Quiet, picturesque New Zealand was the last place most people expected to see a massacre.
“This is not us,” the country grieved en masse after the Christchurch killings.
But as the dust settles on a mass shooting that saw 51 Muslims shot and killed as they prayed, community leaders, survivors and activists are starting to tell a different story.
They say alarms about rising Islamophobia and glaring loopholes in the gun laws were ignored repeatedly.
Despite New Zealand’s harmonious image, refugees like Guled Mire say they have long battled racism.
After moving to New Zealand from Somalia when he was six, he went on to become a government policy adviser and advocate for the country’s Muslim youth. But he says he knows what it’s like to be targeted by “white supremacists”.
“People pretend like we don’t have that history in New Zealand. In fact, Christchurch is well-known for being a hotbed of white supremacists in this country,” he says.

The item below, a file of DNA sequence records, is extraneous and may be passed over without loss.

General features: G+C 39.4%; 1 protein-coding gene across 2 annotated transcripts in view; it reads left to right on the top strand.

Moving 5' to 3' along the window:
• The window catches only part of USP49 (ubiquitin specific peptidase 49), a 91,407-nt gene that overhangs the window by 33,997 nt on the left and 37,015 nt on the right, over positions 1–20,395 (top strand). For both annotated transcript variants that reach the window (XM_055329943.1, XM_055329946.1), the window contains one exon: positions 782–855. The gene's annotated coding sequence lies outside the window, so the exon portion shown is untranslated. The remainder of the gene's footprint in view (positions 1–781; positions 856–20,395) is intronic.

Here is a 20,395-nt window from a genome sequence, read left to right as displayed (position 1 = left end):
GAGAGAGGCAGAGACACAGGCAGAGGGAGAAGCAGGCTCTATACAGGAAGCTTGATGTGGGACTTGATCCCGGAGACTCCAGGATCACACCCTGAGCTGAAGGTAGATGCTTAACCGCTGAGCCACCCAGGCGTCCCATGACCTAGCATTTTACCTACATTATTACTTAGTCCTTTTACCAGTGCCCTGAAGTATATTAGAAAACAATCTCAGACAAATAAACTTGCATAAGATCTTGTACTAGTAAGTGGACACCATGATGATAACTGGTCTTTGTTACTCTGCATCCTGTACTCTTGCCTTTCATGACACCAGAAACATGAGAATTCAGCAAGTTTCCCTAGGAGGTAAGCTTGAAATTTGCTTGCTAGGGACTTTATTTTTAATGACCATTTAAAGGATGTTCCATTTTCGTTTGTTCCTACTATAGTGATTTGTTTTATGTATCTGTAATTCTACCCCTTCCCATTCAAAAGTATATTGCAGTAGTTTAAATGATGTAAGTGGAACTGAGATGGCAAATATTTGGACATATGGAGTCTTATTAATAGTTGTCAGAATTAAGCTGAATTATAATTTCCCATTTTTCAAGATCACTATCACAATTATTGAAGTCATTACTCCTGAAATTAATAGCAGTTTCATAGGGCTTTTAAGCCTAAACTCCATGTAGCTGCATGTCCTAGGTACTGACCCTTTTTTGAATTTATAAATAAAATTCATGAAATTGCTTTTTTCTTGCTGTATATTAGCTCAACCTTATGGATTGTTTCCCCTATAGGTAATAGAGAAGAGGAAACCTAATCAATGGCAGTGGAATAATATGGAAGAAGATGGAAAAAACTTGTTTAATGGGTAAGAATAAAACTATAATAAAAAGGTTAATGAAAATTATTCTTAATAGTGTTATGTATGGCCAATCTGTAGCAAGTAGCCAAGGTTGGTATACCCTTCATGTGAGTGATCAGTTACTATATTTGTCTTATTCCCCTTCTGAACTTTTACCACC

Paul Buchanan, a former United States government intelligence analyst who has lived in New Zealand for the past 20 years, doubts the Christchurch killer was a true lone wolf.
“There are other like-minded people still out there. I mean he was part of a community that was both physical in the South Island and then online,” he says.
“He was being cheered on in real time during the mass murders, including by people who claim to be in New Zealand.”
101 East investigates why and how New Zealand’s worst shooting happened.
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